SLOWER RECOVERY. Loans extended by domestic banks to small businesses are putting more pressure on the banking sector than those extended to bigger firms. Fitch Ratings attributed this to slower recovery of small businesses from the impact of the pandemic, along with the rise of interest rates, due mainly to the acceleration of inflation rate. (PNA file photo)

MANILA – Non-performing loans (NPLs) that were extended to small companies are putting more pressure on Philippine banks compared to those extended to large companies, a report by the Fitch Ratings said. 
 
In a report that assessed the impact of interest rate hikes in Asia Pacific banks, which was released on Tuesday, Fitch Ratings said net revenue impact of the rate hikes on domestic banks is “mildly favorable” and is “moderate” in terms of asset quality impact. 
 
It said domestic banks posted the biggest increase in NPLs among its counterparts in South East Asia in the last two years “driven by delinquencies in consumer loans.”
 
The report said pulling out of pandemic-related measures to buoy the banking system from the impact of the pandemic also played a role in the rise in NPLs.
 
“We believe there are lingering impairment risks among consumer and SME borrowers whose finances have yet to recover from 2020’s severe shock,” it said.
 
The report added acceleration of inflation rate both here and abroad contributed to the interest rate tightening, which also hurt the peso.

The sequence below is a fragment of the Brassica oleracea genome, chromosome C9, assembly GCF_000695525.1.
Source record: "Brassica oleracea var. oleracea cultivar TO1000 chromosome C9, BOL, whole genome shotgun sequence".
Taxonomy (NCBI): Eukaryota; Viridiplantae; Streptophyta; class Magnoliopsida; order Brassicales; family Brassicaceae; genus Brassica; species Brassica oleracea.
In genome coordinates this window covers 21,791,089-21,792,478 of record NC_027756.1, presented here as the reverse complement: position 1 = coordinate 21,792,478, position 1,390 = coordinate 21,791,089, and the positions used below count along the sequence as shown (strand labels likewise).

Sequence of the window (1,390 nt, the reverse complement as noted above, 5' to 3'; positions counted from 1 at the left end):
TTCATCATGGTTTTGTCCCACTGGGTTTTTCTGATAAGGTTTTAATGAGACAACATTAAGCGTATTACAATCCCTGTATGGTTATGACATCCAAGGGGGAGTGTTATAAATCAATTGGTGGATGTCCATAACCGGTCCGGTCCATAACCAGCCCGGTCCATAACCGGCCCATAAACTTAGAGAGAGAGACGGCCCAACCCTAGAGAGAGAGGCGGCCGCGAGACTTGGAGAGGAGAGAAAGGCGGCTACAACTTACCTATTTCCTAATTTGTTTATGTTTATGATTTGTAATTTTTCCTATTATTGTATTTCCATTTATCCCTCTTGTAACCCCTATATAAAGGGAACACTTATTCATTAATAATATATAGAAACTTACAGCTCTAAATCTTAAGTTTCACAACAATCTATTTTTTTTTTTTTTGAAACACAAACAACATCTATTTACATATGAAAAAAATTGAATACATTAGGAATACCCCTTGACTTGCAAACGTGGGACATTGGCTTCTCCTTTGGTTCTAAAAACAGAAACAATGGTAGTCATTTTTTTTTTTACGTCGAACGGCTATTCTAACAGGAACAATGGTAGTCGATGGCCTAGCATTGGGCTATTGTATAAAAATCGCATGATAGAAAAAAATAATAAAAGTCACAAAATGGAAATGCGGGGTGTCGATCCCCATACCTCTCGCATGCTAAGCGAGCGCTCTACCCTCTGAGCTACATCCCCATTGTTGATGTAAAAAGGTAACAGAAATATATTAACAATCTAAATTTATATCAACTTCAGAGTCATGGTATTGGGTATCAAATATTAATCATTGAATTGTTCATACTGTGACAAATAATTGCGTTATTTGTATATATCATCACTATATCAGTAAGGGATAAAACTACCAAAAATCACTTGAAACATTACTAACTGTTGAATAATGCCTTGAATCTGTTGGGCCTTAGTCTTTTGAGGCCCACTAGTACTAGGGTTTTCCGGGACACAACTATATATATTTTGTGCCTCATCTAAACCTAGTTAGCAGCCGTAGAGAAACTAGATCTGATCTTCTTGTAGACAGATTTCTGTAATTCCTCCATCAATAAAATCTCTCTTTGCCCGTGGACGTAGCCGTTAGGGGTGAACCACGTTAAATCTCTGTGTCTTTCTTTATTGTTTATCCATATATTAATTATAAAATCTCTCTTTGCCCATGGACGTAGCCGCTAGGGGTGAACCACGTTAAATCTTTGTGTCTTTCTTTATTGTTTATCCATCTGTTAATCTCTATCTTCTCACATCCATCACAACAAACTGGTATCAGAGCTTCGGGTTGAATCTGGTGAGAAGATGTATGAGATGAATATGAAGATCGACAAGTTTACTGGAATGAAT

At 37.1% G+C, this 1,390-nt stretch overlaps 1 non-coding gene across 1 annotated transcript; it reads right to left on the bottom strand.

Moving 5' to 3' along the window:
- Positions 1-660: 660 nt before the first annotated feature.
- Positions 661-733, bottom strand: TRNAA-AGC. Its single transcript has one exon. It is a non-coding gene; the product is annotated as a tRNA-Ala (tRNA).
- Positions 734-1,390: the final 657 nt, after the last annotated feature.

Inflation rate increased to 6.1 percent in June due in part to the highest oil prices in the  international market.
 
Fitch Ratings forecasts inflation to average at a level higher than the government’s 2 to 4 percent target band until 2023.
 
This, it said, is the reason why it forecasts the Bangko Sentral ng Pilipinas’ (BSP) key policy rates to end 2023 at 4 percent, from the current 3.25 percent for the overnight reverse repurchase (RRP) rate.
 
With the domestic banking system backed mainly by rate-insensitive current account and savings account (CASA) deposits, the debt rater said the domestic banking sector has “a strong ability to manage deposit cost.”
 
“Changes in the policy reverse repo (repurchase) rate have not historically been fully passed through to bank lending rates,” it said.
 
To date, the BSP’s policy rates have been hiked by a total of 125 basis points. 
 
The report said “the conglomerate-dominated business landscape gives corporations considerable bargaining power, and competition for high-quality assets often means that banks are hesitant to raise rates quickly.”
 
“Therefore, we expect lending spreads to widen only moderately,” it added. (PNA)